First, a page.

by Roger Kaza
Today, the power of horses. The University of Houston presents this program about the machines that make our civilization run, and the people whose ingenuity created them.
Horsepower cracks me up. I mean, the very concept of it. We've been chugging along on two, four, six, eight cylinders for well over a century, yet we still size up our cars by a hypothetical team of horses pulling them. Horsepower seems like it ought to join candlepower in the department of quaint obsolete measurements. Yet every sticker of every shiny new car boasts of equine strength. Not that you ever wondered but, one horsepower is the force needed to lift 550 pounds one foot in one second. Or, it's equivalent to about 746 watts — almost enough to turn on your coffee maker in the morning. It would take many more horses than that to keep even the greenest of households running for very long.
But originally horsepower had nothing to do with automobiles, since they hadn't been invented yet. It did however have a great deal to do with watts, as in James Watt. His radically improved steam engine was far more efficient than the older engines designed by Thomas Newcomen. In the 1770s Watt went into business and offered to replace those engines. His profit would come from a royalty levied on the huge savings in coal needed to run them. That was all well and good, except that some of Watt's potential customers didn't have coal-powered engines to begin with. They had horses. So he had to do some reverse engineering and determine how many horses equaled a steam engine. It's a fairly arcane formula, based on a horse pulling a twelve-foot mill wheel for four hours, and it's possible that Watt was slave-driving the horse in that equation. But like most measurement units, the actual figure is pretty arbitrary…though we'd be sorely lacking without it.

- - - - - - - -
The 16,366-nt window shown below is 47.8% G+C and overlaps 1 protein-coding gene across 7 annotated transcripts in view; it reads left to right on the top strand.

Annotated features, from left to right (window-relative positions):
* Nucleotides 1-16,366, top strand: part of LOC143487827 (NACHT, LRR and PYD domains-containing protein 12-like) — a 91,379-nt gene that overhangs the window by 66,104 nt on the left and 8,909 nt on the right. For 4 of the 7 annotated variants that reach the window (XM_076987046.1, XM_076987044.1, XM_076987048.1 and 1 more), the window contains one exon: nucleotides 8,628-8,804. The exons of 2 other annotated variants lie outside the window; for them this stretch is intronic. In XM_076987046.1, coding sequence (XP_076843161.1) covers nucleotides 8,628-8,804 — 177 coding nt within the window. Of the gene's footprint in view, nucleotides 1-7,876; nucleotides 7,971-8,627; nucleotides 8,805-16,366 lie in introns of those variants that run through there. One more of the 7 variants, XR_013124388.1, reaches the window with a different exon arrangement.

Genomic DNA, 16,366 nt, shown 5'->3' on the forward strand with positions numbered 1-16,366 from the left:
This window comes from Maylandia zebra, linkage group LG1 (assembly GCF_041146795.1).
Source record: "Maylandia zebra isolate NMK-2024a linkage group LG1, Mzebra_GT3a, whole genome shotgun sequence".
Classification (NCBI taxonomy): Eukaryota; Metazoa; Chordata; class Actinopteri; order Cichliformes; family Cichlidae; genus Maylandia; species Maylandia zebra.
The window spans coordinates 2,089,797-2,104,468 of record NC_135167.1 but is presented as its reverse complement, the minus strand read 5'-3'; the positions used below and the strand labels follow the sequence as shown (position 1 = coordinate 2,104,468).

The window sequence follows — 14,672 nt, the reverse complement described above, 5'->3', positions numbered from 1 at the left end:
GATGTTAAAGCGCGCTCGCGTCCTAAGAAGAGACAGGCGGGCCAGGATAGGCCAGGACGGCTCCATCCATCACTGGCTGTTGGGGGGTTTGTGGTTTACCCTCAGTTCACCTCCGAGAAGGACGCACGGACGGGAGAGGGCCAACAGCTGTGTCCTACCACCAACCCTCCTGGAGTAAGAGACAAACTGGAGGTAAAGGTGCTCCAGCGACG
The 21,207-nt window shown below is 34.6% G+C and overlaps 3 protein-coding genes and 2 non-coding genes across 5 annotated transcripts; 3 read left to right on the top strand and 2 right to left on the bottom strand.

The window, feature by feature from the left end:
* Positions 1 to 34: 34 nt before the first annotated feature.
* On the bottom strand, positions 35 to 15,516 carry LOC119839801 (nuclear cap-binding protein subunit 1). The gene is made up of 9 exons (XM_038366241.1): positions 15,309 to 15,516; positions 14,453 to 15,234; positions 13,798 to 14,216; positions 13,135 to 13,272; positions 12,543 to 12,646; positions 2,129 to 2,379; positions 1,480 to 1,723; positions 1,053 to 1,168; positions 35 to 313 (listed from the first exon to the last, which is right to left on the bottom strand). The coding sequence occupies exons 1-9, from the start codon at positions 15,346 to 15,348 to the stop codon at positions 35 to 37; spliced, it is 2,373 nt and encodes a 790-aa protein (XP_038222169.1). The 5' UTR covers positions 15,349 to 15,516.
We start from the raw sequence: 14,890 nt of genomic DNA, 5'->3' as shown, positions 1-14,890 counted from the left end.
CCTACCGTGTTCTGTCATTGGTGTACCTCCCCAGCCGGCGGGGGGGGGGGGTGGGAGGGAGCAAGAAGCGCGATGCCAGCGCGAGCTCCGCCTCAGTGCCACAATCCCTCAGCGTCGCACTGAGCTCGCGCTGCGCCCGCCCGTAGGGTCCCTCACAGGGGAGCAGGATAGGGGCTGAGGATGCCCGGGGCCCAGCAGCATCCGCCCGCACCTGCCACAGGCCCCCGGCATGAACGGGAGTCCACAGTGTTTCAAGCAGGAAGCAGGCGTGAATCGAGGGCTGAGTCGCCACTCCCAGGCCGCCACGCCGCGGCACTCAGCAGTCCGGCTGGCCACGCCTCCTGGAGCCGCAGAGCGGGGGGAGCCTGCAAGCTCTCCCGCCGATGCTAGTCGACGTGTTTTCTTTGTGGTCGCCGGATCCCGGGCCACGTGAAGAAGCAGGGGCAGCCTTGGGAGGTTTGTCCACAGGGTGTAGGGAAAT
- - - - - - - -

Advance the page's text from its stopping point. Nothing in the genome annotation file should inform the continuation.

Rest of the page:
James Watt (1736-1819)
Horsepower eventually became the standard to rate all types of motors. Early cars had maybe ten horsepower or less. The first "modern" automobile, a turn-of-the-century Mercedes, had a staggering 35 horsepower. After World War II, ravaged Europe and Japan returned to tiny ten-horsepower microcars to save on fuel and materials. They got you from point A to B, though certainly not at freeway speeds. Nowadays, even ten times that amount is considered barely adequate for a small car.
And perhaps you're wondering about your own personal horsepower? For any prolonged work it's about a one-tenth of a horse. Maybe up to a quarter horsepower if you're an endurance athlete. And for short bursts? Well, in a pinch you might just be as strong as the horse in Watt's formula, though I wouldn't put it to the test.
Boulton & Watt Steam Engine, 1784
It's said that when the Aztecs first saw conquistadors on horseback, they thought that were looking at one gigantic two-headed beast. Maybe, in a way, they were. After thousands of years of domestication, Europeans and Asians really were one with their horses, in farming, war, transportation, and industry. So when James Watt fired up the Industrial Revolution with his steam engine, it seems fitting that he gave homage to the noble animal that had done so much of the work getting us there.
I'm Roger Kaza, from the University of Houston, where we're interested in the way inventive minds work.
Muscle cars and maximum horsepower have been with us for a long time. The opposite game of "how low can you go?" is also fun to play. As mentioned, microcars after World War II were built with tiny two cylinder engines of ten HP or less. Some, such as Charles Mochet's velocars, had no motor at all, but were human powered. The author's commuting vehicle, described here, uses both: an electric-assist recumbent bicycle with about 1.5 maximum horsepower, including the pedal power. Its electrical operating costs are around .2 cents per mile, or the equivalent of approx. 1500 miles per gallon (@$3.00/gallon.) Plus it wakes you up in the morning, a not inconsiderable perk!
"In a pinch you might be just as strong as the horse in Watt's formula." On the face of it this seems absurd, but the comparison is between a human's short burst of steam with the horse's sustainable effort. Clearly the horse's short burst would blow away the human's.
Photo of horses and steam engine courtesy Wikipedia. Watt portrait courtesy Inverclyde Council, UK.
This episode first aired on March 19, 2013.